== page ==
Like I said at the beginning of this post, if I ruled the world, this may be required reading. It’s not hard to read, isn’t depressing, and is extremely enlightening about how we can be wiser about how we use information in our daily lives. Want to be a more informed person? Want to do your part to make the world a better place? It would be a great start to read this book.

This was the first book I started a new blog series on! If you’d like to read my original post, go read “New Read: “How to Read Nonfiction Like a Professor”

If you’d like to read the book or more from the author, go check out his blog at Thomas C. Foster.

And, as always, scoot on over to What’s An Autobibliography? to sign up for my monthly What in the World is She Reading newsletter. Every time I finish a book, I close it and tap out a paragraph of whatever comes to mind, tie them all together at the end of the month and send it to you, my curious readers, as an exclusive for those that opt in by signing up for it. You won’t regret it!

New Read: “How to Read Nonfiction Like a Professor”

Picture of the new read on a pile of desert firewood.

Welcome to the first post in a new series of posts on my blog: New Read!

Each time I start a new book, I’ll create a new post. It will serve a couple of purposes. The first will be to note when I start a new book and alert YOU to look forward to future quotes and thoughts about the content. Maybe you’ll want to get it and read along with me. Message me if you do!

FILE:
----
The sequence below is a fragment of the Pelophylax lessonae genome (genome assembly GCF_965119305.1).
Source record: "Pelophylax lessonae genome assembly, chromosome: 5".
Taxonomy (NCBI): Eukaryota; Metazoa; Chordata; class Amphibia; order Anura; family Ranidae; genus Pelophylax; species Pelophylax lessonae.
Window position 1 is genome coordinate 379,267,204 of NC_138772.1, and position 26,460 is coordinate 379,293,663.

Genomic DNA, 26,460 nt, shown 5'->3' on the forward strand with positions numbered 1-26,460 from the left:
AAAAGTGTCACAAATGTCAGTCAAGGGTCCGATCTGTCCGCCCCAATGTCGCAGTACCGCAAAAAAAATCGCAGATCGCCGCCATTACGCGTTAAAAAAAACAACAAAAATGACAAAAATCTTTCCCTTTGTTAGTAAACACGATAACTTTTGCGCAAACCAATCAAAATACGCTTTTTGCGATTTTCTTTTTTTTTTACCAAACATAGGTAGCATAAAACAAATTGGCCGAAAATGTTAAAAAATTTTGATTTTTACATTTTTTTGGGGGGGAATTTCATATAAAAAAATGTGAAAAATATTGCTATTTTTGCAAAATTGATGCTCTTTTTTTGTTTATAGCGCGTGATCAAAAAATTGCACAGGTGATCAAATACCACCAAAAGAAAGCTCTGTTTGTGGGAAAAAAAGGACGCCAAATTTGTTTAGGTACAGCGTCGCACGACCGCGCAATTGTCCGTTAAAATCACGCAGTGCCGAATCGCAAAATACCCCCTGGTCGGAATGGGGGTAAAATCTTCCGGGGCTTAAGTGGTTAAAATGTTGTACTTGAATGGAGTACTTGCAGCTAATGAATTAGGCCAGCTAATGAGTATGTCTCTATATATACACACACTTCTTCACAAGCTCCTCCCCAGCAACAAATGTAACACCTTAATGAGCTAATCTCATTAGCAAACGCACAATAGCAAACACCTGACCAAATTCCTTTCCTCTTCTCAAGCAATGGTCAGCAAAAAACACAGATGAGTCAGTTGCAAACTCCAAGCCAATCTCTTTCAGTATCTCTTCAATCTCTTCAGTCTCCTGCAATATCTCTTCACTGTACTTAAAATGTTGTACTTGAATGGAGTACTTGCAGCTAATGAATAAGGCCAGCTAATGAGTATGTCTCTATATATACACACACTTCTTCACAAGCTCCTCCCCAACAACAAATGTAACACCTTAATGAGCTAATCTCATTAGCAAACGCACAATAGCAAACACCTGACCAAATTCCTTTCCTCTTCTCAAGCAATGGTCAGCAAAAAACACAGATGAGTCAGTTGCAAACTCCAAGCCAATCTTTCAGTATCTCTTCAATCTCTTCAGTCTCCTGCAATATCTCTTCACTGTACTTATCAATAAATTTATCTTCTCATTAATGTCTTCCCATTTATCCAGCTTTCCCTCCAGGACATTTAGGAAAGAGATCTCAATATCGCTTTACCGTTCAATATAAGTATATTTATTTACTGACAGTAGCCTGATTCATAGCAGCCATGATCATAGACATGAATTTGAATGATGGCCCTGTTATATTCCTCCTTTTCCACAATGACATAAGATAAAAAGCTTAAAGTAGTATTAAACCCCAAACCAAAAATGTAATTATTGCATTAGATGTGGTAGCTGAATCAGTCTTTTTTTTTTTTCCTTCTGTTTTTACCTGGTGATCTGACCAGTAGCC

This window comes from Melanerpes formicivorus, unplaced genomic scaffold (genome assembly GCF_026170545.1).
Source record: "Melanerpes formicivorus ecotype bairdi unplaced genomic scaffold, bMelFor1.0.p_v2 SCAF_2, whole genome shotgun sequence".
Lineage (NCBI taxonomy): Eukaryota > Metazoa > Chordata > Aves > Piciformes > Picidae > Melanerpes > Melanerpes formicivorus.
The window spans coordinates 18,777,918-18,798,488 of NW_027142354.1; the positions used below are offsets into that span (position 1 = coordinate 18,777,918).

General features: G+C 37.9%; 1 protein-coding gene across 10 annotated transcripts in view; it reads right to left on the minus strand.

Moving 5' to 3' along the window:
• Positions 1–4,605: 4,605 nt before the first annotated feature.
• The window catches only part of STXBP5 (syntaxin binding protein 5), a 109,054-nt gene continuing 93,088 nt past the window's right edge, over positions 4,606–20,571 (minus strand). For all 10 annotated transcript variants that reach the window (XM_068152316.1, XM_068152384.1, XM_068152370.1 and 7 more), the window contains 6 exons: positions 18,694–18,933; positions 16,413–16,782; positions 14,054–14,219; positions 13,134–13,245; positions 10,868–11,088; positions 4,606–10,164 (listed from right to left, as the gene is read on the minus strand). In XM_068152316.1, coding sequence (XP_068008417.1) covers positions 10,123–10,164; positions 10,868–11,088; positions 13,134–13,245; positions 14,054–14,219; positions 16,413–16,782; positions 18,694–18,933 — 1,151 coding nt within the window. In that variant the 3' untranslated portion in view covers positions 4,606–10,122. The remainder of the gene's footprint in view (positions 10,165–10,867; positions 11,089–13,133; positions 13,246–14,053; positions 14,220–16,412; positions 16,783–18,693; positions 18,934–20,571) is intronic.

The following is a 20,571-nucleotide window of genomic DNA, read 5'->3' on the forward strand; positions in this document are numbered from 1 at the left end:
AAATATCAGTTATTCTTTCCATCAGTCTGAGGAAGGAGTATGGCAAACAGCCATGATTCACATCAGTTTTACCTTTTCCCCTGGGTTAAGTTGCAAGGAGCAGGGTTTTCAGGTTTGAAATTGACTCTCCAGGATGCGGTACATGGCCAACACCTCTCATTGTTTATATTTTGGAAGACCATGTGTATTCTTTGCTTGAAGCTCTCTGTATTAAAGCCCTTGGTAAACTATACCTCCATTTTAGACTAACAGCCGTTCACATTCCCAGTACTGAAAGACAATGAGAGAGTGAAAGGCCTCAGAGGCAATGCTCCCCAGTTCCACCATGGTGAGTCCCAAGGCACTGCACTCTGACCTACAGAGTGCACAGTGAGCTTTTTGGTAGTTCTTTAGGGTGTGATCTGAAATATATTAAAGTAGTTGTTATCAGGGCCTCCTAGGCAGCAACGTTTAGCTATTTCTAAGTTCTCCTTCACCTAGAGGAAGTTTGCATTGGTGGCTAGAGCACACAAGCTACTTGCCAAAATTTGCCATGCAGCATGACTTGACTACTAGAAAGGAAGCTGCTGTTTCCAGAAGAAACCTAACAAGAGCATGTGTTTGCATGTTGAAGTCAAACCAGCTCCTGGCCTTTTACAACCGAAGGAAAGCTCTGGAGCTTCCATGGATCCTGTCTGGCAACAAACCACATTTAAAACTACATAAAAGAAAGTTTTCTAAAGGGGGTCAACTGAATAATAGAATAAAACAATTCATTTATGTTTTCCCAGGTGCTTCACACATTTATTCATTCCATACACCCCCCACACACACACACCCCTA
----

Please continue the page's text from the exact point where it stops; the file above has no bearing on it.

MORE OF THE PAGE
The second is that it’s a great chance to share pictures of my desert with you. All the photos are of my actual book on my actual property. I hope you like dirt and rocks a much as I do!

My monthly newsletter highlights my immediate after-thoughts about the books I read the previous month. You can sign up for that awesome email at the link on the right or by hopping over to my Autobibliography page. Once you opt-in, you’re receive one email a month only available to my email followers…so exclusive! And, yes, I promise never to sell my email list, or bombard your inbox with spam.

On to the New Book post!

“How to Read Nonfiction Like a Professor” by Thomas C. Foster is not only about reading books. It’s about reading all nonfiction, including blogs and newspapers, even social media posts. I bet there’s a ton of useful information here, ways to decipher what’s real and what’s not, along with smarter ways to interpret all the incoming information, instead of relying Facebook’s so-called “Fact Checking” system.

I’m not sure where I got the idea to read it, probably from another blog post. I have a new system to remember where I got the book recommendation and I’ve been implementing it for a month now. In the future, I’d like to be able to link back to my source of inspiration to thank them.

I’m only a few pages into this book right now. I ran out of time to read this morning…stupid housework to do. It’s already interesting though and I can’t wait to read more.

I wrote a summary of what I thought most helpful in this book. You can read it at This Book Makes Reading Nonfiction More Gratifying.